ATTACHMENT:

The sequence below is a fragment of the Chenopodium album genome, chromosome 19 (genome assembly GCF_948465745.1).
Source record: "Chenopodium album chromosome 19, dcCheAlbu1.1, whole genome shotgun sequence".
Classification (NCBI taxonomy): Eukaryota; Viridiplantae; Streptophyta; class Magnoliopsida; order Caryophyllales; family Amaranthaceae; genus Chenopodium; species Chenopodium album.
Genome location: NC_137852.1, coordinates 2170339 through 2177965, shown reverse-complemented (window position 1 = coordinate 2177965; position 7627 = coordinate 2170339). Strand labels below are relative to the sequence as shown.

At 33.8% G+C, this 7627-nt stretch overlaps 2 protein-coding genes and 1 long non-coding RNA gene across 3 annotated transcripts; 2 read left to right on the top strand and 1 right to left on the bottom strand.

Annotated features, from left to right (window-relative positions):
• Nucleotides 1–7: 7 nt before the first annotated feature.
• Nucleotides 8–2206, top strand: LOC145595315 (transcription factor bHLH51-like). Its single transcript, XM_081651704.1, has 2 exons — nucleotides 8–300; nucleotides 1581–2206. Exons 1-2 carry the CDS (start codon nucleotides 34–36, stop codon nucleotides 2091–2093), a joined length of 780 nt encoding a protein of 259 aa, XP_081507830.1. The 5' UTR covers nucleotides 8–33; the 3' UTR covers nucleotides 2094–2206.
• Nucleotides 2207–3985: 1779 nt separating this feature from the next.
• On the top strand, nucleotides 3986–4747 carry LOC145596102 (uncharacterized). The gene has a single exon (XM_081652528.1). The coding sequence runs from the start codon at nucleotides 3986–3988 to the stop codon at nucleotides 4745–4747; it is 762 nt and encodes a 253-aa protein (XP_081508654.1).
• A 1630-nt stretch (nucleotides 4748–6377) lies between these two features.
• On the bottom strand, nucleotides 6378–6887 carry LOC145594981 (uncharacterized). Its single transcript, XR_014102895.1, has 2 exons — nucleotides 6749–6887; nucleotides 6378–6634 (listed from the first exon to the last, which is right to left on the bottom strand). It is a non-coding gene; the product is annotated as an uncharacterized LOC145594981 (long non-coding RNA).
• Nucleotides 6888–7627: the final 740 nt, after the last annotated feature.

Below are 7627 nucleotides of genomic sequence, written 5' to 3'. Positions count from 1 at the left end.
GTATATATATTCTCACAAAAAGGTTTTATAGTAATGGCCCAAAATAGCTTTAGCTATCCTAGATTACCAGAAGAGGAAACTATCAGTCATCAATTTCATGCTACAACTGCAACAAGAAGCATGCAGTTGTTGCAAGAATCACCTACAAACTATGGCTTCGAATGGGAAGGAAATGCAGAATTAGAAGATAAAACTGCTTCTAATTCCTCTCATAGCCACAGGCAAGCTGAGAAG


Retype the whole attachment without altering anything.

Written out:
The sequence below is a fragment of the Chenopodium album genome, chromosome 19 (genome assembly GCF_948465745.1).
Source record: "Chenopodium album chromosome 19, dcCheAlbu1.1, whole genome shotgun sequence".
Classification (NCBI taxonomy): Eukaryota; Viridiplantae; Streptophyta; class Magnoliopsida; order Caryophyllales; family Amaranthaceae; genus Chenopodium; species Chenopodium album.
Genome location: NC_137852.1, coordinates 2170339 through 2177965, shown reverse-complemented (window position 1 = coordinate 2177965; position 7627 = coordinate 2170339). Strand labels below are relative to the sequence as shown.

At 33.8% G+C, this 7627-nt stretch overlaps 2 protein-coding genes and 1 long non-coding RNA gene across 3 annotated transcripts; 2 read left to right on the top strand and 1 right to left on the bottom strand.

Annotated features, from left to right (window-relative positions):
• Nucleotides 1–7: 7 nt before the first annotated feature.
• Nucleotides 8–2206, top strand: LOC145595315 (transcription factor bHLH51-like). Its single transcript, XM_081651704.1, has 2 exons — nucleotides 8–300; nucleotides 1581–2206. Exons 1-2 carry the CDS (start codon nucleotides 34–36, stop codon nucleotides 2091–2093), a joined length of 780 nt encoding a protein of 259 aa, XP_081507830.1. The 5' UTR covers nucleotides 8–33; the 3' UTR covers nucleotides 2094–2206.
• Nucleotides 2207–3985: 1779 nt separating this feature from the next.
• On the top strand, nucleotides 3986–4747 carry LOC145596102 (uncharacterized). The gene has a single exon (XM_081652528.1). The coding sequence runs from the start codon at nucleotides 3986–3988 to the stop codon at nucleotides 4745–4747; it is 762 nt and encodes a 253-aa protein (XP_081508654.1).
• A 1630-nt stretch (nucleotides 4748–6377) lies between these two features.
• On the bottom strand, nucleotides 6378–6887 carry LOC145594981 (uncharacterized). Its single transcript, XR_014102895.1, has 2 exons — nucleotides 6749–6887; nucleotides 6378–6634 (listed from the first exon to the last, which is right to left on the bottom strand). It is a non-coding gene; the product is annotated as an uncharacterized LOC145594981 (long non-coding RNA).
• Nucleotides 6888–7627: the final 740 nt, after the last annotated feature.

Below are 7627 nucleotides of genomic sequence, written 5' to 3'. Positions count from 1 at the left end.
GTATATATATTCTCACAAAAAGGTTTTATAGTAATGGCCCAAAATAGCTTTAGCTATCCTAGATTACCAGAAGAGGAAACTATCAGTCATCAATTTCATGCTACAACTGCAACAAGAAGCATGCAGTTGTTGCAAGAATCACCTACAAACTATGGCTTCGAATGGGAAGGAAATGCAGAATTAGAAGATAAAACTGCTTCTAATTCCTCTCATAGCCACAGGCAAGCTGAGAAG